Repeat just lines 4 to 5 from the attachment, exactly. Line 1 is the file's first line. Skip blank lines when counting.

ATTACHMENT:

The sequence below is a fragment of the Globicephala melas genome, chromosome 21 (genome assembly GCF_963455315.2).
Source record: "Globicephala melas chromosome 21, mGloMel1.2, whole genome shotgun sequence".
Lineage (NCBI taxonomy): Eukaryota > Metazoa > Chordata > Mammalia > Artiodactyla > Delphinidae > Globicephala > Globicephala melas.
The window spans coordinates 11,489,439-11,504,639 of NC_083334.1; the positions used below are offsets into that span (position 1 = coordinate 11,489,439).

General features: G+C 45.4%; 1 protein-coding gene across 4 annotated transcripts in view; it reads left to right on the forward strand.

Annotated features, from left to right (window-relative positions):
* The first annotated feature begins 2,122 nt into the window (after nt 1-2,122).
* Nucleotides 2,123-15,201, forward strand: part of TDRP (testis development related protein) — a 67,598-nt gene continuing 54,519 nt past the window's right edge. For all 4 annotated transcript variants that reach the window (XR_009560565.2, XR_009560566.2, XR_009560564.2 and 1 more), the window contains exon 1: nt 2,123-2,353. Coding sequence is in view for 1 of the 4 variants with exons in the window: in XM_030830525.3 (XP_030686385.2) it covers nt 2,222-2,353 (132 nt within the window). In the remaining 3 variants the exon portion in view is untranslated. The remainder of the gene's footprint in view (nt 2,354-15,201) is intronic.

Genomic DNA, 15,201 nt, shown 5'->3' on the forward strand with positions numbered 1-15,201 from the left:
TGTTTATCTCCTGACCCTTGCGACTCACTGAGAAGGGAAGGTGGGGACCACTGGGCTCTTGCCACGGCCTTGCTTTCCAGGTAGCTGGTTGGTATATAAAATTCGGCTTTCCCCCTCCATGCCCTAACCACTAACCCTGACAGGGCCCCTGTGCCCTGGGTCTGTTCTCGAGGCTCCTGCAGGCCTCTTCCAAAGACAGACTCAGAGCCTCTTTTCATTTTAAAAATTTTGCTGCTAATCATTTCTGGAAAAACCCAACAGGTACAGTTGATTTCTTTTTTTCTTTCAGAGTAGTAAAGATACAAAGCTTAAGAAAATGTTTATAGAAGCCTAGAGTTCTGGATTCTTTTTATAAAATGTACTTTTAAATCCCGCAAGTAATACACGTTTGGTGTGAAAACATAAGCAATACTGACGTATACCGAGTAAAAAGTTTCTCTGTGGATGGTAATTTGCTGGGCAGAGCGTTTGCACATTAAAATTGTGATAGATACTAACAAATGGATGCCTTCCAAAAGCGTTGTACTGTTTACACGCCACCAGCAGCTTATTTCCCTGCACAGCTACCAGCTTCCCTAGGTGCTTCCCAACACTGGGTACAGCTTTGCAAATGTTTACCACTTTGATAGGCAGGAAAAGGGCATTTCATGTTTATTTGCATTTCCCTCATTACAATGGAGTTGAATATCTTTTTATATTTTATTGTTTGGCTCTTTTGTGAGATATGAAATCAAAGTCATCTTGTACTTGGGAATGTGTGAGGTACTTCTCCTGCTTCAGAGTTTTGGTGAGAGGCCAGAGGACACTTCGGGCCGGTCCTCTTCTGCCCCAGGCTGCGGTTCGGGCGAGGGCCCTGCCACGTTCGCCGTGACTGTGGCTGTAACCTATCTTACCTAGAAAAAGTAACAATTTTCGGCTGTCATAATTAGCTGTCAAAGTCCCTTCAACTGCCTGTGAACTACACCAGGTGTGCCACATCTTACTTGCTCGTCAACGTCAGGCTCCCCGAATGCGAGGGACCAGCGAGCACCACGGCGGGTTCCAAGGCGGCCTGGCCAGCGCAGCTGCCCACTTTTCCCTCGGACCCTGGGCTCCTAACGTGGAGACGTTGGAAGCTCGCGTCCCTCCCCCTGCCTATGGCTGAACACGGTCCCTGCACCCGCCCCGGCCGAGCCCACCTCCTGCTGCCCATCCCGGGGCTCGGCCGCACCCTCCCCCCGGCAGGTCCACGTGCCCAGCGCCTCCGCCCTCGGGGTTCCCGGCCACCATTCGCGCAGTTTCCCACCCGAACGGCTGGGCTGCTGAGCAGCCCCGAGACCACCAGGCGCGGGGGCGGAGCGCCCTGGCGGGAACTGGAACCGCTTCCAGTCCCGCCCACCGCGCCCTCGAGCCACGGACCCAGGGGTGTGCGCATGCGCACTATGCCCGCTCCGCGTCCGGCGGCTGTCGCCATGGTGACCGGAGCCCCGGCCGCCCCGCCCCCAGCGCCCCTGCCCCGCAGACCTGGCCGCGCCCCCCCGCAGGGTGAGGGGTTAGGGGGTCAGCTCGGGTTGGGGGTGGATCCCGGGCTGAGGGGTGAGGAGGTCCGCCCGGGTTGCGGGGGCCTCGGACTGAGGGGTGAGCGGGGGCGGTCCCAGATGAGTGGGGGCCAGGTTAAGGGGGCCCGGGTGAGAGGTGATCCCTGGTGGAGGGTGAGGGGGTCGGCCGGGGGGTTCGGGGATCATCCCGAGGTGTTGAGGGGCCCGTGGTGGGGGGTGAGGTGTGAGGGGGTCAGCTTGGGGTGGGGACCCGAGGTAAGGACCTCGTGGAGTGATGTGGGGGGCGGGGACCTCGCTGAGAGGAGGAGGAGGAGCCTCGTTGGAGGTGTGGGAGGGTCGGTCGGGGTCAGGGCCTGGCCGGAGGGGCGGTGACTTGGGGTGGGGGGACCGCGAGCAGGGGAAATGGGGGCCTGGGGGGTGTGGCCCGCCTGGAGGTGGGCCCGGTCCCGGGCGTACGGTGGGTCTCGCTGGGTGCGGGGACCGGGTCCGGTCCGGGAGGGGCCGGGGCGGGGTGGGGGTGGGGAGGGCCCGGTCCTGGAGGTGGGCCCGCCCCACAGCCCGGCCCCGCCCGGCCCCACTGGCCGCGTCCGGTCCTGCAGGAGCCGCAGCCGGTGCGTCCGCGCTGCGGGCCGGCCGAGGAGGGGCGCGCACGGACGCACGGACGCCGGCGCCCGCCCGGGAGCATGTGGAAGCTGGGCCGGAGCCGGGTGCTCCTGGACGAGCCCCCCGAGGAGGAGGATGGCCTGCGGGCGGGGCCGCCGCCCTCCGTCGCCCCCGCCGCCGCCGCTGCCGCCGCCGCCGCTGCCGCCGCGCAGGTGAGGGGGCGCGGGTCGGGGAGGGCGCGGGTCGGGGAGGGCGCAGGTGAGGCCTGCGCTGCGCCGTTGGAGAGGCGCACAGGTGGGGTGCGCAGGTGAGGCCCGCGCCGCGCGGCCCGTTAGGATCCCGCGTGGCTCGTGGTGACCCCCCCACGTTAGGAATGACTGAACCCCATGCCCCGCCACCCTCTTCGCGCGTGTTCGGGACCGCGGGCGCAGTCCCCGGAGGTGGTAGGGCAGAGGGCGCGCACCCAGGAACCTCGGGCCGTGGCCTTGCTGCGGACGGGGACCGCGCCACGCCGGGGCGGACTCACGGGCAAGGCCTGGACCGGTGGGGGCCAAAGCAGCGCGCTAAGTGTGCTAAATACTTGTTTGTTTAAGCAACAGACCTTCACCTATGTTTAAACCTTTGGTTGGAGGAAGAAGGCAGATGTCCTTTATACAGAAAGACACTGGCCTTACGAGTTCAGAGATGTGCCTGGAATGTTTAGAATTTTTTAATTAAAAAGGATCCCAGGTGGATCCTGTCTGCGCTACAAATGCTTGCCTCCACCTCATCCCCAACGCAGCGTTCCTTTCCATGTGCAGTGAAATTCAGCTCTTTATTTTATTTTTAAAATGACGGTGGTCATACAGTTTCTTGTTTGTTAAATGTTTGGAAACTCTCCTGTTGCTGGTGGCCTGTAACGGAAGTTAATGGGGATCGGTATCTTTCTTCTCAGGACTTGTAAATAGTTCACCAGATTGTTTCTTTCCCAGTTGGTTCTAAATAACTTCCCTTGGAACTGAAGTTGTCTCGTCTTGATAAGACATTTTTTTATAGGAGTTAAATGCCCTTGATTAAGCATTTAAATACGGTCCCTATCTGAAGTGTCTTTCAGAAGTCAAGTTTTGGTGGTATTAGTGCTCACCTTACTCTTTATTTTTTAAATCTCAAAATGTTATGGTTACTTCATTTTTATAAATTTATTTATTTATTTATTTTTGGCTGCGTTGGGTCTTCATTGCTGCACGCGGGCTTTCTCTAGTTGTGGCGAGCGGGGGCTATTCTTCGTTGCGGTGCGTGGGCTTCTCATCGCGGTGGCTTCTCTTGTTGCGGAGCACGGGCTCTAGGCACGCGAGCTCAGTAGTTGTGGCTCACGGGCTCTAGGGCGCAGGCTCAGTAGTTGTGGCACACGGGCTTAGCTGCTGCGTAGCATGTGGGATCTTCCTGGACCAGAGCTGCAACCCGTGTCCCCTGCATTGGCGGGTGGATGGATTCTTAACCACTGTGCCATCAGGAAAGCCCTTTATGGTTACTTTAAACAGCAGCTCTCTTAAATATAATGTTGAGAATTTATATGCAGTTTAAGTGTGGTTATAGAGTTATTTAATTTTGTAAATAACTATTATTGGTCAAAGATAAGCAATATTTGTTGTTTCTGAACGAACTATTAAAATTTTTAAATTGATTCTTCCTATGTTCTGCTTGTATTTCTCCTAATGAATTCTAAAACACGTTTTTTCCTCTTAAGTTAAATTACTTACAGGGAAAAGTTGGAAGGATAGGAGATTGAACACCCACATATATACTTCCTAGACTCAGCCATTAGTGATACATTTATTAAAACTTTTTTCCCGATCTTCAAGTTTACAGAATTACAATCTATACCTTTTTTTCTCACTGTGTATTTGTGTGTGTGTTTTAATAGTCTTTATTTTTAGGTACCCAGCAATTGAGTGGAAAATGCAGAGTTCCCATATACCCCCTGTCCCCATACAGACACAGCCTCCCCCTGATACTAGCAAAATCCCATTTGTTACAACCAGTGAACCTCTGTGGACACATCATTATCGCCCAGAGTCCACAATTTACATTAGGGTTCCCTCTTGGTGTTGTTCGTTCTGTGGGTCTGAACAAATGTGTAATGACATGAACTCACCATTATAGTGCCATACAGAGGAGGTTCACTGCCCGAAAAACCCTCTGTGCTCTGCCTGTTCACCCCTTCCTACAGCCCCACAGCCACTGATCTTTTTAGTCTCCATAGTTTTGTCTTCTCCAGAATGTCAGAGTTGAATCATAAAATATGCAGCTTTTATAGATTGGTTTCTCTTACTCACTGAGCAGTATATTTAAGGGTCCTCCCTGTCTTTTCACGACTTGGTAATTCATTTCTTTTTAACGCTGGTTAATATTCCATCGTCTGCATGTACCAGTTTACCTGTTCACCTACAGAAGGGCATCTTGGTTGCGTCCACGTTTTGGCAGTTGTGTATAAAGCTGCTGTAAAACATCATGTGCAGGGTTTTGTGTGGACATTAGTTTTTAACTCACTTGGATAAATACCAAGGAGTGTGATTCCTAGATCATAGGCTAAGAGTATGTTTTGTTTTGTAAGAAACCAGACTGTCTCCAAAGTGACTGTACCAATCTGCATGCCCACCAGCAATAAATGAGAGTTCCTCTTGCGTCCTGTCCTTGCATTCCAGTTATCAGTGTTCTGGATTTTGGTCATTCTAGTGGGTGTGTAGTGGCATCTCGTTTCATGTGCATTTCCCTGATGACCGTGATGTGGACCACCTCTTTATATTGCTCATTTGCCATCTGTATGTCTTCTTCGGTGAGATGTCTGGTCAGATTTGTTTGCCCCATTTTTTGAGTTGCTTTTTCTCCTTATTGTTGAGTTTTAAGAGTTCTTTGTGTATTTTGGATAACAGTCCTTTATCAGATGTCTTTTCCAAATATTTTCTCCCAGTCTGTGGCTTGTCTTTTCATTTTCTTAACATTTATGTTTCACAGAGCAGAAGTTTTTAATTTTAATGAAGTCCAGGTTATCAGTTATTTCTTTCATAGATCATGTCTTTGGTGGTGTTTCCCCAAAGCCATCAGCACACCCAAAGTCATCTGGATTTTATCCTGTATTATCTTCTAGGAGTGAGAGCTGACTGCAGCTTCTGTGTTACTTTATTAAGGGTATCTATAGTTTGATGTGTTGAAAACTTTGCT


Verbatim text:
The window spans coordinates 11,489,439-11,504,639 of NC_083334.1; the positions used below are offsets into that span (position 1 = coordinate 11,489,439).

General features: G+C 45.4%; 1 protein-coding gene across 4 annotated transcripts in view; it reads left to right on the forward strand.